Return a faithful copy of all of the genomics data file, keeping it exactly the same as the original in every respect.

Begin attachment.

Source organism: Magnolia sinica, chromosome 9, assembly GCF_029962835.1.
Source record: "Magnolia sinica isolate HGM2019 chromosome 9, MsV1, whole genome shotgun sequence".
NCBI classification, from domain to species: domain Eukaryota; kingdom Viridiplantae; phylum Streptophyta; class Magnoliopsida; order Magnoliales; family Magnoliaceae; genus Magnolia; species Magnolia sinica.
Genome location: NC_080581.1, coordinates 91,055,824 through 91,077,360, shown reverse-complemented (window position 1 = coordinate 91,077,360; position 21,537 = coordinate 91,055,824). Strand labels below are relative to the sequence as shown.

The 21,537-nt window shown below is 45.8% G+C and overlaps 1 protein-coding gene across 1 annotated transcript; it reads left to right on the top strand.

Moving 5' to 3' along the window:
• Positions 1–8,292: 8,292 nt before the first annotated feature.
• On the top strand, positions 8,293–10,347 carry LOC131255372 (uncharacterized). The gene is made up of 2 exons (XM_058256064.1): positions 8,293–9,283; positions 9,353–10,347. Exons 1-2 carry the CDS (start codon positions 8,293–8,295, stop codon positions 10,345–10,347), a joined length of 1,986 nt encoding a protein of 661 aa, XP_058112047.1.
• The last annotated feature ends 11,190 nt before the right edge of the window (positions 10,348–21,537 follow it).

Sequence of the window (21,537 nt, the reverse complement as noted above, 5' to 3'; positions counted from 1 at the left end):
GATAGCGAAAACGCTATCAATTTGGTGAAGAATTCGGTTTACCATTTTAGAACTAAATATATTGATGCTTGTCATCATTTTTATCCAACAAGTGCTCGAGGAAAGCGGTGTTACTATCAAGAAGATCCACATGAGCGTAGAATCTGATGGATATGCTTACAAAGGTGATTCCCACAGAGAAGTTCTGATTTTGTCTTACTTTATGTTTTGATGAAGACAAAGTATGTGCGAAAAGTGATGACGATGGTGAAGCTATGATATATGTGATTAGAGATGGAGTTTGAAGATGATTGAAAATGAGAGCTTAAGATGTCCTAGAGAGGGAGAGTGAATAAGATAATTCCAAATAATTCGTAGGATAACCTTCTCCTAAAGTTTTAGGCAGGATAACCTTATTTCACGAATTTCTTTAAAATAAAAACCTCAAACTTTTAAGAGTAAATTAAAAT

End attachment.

Source organism: Magnolia sinica, chromosome 9, assembly GCF_029962835.1.
Source record: "Magnolia sinica isolate HGM2019 chromosome 9, MsV1, whole genome shotgun sequence".
NCBI classification, from domain to species: domain Eukaryota; kingdom Viridiplantae; phylum Streptophyta; class Magnoliopsida; order Magnoliales; family Magnoliaceae; genus Magnolia; species Magnolia sinica.
Genome location: NC_080581.1, coordinates 91,055,824 through 91,077,360, shown reverse-complemented (window position 1 = coordinate 91,077,360; position 21,537 = coordinate 91,055,824). Strand labels below are relative to the sequence as shown.

The 21,537-nt window shown below is 45.8% G+C and overlaps 1 protein-coding gene across 1 annotated transcript; it reads left to right on the top strand.

Moving 5' to 3' along the window:
• Positions 1–8,292: 8,292 nt before the first annotated feature.
• On the top strand, positions 8,293–10,347 carry LOC131255372 (uncharacterized). The gene is made up of 2 exons (XM_058256064.1): positions 8,293–9,283; positions 9,353–10,347. Exons 1-2 carry the CDS (start codon positions 8,293–8,295, stop codon positions 10,345–10,347), a joined length of 1,986 nt encoding a protein of 661 aa, XP_058112047.1.
• The last annotated feature ends 11,190 nt before the right edge of the window (positions 10,348–21,537 follow it).

Sequence of the window (21,537 nt, the reverse complement as noted above, 5' to 3'; positions counted from 1 at the left end):
GATAGCGAAAACGCTATCAATTTGGTGAAGAATTCGGTTTACCATTTTAGAACTAAATATATTGATGCTTGTCATCATTTTTATCCAACAAGTGCTCGAGGAAAGCGGTGTTACTATCAAGAAGATCCACATGAGCGTAGAATCTGATGGATATGCTTACAAAGGTGATTCCCACAGAGAAGTTCTGATTTTGTCTTACTTTATGTTTTGATGAAGACAAAGTATGTGCGAAAAGTGATGACGATGGTGAAGCTATGATATATGTGATTAGAGATGGAGTTTGAAGATGATTGAAAATGAGAGCTTAAGATGTCCTAGAGAGGGAGAGTGAATAAGATAATTCCAAATAATTCGTAGGATAACCTTCTCCTAAAGTTTTAGGCAGGATAACCTTATTTCACGAATTTCTTTAAAATAAAAACCTCAAACTTTTAAGAGTAAATTAAAAT